In an earlier message, Ernest E Vogelsinger [mailto:ernest@;]
said ...

> Think of how an interpreter works. It parses the
> sourcecode in realtime, not as a compiler. People must
> _wait_, every time, until it is finished,
> not only once like a compiler. Thus designers of
> interpreted languages like something that can easily be
> distinguished, so you don't need to lookup a
> lot of hash tables to identify a symbol, or to
> resolve amiguities.

Lots of other popular interpreted languages managed to get by without the
need for something unique to identify a variable name: LISP, TCL,
JavaScript, Visual Basic.  During parsing an interpreter or compiler will
know when it might see a variable (or constant, which can be stored in the
same hash table).  Look at the syntax for any language.  There's really no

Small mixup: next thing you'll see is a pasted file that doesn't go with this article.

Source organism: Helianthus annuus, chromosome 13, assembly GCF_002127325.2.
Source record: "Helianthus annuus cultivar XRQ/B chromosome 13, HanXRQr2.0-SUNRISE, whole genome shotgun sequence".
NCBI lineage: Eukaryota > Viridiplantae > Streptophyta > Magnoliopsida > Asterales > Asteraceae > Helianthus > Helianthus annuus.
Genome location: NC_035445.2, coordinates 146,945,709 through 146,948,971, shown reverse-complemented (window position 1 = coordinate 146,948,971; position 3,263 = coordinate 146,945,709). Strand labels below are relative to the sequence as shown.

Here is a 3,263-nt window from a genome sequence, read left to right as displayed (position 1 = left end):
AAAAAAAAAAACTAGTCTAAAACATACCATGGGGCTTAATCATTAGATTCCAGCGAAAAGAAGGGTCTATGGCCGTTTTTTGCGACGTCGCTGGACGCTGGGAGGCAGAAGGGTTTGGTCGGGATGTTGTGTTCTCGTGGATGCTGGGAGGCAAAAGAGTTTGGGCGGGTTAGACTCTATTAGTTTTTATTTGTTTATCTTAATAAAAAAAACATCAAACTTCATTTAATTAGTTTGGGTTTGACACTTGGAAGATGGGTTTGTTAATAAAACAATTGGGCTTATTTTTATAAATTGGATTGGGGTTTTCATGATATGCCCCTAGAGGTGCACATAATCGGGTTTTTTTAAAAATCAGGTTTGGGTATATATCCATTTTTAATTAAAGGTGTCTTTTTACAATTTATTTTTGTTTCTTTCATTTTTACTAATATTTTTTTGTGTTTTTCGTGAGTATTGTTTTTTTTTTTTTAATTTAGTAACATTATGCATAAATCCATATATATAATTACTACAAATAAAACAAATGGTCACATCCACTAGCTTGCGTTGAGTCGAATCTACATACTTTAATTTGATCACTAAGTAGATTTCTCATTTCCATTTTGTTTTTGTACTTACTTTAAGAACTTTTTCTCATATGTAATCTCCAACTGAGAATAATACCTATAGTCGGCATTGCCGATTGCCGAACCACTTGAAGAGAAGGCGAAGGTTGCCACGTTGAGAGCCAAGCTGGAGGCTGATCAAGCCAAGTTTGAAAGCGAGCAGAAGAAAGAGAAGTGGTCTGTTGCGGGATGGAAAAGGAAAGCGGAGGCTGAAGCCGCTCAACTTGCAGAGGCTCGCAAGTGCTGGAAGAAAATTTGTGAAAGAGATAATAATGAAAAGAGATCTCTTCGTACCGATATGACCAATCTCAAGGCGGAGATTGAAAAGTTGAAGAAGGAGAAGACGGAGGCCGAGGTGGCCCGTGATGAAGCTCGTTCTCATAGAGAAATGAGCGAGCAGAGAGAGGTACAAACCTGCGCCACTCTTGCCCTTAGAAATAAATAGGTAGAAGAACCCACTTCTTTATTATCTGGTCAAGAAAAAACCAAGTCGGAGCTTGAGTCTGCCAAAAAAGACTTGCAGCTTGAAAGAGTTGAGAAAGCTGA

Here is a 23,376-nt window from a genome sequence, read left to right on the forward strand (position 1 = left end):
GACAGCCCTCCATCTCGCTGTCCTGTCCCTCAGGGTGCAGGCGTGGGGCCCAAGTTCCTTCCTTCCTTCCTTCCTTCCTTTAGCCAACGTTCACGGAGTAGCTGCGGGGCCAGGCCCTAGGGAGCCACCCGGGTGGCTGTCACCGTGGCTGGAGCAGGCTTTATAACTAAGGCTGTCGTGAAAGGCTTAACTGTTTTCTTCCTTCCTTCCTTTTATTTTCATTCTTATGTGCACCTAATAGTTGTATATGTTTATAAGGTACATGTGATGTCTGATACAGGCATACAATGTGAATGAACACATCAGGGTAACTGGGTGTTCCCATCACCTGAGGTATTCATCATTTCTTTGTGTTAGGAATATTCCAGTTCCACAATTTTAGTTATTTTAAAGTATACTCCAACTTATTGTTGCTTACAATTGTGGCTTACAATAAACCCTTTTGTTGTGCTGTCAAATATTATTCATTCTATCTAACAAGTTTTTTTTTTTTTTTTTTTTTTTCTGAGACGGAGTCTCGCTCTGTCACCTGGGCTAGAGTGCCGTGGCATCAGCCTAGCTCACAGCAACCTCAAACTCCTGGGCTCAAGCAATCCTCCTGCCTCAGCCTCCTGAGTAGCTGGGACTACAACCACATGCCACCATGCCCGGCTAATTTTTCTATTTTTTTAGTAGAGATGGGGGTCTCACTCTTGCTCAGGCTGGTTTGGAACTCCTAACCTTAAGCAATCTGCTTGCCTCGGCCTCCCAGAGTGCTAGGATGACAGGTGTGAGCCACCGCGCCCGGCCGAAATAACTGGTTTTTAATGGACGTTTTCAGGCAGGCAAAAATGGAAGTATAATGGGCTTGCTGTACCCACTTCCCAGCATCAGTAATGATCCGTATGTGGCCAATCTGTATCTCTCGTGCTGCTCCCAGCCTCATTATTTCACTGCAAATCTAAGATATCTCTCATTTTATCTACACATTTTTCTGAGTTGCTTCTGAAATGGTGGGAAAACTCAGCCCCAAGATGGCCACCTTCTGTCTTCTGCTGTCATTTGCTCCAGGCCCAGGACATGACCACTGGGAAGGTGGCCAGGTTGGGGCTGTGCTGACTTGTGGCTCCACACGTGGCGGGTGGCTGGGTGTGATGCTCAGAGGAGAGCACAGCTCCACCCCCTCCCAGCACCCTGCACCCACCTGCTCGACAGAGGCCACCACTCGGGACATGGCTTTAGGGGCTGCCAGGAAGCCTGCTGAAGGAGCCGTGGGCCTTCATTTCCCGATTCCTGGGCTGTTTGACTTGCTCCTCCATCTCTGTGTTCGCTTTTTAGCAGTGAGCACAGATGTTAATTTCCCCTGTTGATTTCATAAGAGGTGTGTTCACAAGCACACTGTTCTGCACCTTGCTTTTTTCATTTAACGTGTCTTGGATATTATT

need for extraneous symbol table lookups.

> That's why the '$' preceds a variable name. Simply
> said, when the parser sees a '$', it knows which symbol
> table to look it up. If a token doesn't have a '$', it
> can be found in the table of keywords of the language's
> state machine.

But, that's not true.  If the token doesn't have a '$' it could be a
function or constant name, as well as a keyword.

> --
>    >O     Ernest E. Vogelsinger


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